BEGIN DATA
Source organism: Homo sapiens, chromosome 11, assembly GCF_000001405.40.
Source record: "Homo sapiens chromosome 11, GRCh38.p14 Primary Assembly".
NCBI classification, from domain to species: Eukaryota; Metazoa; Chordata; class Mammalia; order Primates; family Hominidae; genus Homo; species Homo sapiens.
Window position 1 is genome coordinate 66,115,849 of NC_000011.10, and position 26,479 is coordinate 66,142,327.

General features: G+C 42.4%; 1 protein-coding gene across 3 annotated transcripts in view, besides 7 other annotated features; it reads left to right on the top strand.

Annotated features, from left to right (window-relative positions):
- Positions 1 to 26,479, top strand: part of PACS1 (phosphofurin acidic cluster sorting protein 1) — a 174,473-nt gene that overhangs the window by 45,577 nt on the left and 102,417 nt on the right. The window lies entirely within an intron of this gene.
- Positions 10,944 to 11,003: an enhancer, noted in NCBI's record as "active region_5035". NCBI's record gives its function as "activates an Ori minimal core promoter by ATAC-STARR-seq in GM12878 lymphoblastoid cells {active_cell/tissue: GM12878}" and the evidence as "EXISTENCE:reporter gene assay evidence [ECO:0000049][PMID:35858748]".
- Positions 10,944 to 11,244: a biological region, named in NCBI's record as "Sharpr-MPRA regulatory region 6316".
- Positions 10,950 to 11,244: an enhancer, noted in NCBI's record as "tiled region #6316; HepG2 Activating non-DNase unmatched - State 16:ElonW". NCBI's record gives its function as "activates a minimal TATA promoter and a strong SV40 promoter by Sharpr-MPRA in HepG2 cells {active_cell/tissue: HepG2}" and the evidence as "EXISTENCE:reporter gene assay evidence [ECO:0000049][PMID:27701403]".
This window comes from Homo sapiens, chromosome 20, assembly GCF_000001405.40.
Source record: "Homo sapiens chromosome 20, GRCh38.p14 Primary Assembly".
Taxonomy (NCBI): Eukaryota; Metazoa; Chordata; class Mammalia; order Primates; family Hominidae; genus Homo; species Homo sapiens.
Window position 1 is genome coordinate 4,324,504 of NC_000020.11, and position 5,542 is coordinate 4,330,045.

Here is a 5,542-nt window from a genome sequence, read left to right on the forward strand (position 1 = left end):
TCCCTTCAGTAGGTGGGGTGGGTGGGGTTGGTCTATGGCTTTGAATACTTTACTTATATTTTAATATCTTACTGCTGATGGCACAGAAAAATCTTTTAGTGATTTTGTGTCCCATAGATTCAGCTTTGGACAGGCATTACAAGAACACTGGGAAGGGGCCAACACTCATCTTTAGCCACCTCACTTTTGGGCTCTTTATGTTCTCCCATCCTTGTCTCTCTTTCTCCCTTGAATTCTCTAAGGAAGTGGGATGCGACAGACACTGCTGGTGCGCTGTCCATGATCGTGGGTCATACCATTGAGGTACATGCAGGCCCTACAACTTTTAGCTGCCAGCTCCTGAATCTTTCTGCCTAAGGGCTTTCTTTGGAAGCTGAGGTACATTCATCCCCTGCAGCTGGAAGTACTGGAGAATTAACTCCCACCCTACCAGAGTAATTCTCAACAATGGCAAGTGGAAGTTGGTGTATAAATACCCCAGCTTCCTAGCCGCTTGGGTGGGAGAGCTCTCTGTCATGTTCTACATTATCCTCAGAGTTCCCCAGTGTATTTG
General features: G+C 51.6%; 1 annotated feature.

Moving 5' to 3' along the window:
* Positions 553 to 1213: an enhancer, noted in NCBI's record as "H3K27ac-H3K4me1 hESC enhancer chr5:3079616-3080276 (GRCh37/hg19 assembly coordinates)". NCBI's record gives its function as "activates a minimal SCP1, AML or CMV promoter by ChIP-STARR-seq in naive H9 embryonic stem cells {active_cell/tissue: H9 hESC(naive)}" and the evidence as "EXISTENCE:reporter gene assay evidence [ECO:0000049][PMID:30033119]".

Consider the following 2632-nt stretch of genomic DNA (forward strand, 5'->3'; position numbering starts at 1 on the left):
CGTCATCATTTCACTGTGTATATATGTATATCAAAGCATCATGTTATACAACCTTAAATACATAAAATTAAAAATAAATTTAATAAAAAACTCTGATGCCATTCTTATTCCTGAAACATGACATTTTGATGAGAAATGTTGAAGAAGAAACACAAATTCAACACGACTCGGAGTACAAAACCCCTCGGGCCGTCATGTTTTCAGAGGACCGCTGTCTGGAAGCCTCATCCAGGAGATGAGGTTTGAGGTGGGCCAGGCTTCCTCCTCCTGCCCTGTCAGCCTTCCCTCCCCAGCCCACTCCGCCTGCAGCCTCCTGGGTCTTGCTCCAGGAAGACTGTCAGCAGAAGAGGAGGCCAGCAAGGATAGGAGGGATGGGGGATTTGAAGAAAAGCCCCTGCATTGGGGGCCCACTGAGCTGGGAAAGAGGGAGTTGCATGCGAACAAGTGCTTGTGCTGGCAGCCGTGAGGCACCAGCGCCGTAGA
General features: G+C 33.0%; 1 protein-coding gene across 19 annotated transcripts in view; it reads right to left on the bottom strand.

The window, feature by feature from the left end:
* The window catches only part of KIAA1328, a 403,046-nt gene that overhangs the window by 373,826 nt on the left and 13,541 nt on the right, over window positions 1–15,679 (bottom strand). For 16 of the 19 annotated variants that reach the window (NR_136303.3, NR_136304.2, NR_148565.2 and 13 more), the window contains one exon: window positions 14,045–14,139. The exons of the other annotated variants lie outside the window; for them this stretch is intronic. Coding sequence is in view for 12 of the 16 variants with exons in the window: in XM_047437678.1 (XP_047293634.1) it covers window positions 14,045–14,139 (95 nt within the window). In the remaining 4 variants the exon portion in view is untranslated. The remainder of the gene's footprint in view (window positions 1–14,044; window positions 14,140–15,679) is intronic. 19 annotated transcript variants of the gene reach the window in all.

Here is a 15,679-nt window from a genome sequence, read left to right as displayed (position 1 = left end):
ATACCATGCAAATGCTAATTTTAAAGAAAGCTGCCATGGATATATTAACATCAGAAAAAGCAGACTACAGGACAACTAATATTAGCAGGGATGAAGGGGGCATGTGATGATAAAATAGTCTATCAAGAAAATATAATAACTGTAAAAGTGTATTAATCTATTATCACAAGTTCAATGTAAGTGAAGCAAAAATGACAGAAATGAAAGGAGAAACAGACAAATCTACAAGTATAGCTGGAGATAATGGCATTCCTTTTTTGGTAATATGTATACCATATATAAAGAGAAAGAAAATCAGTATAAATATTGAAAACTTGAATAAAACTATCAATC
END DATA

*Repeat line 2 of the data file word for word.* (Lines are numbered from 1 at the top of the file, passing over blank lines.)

Source record: "Homo sapiens chromosome 11, GRCh38.p14 Primary Assembly".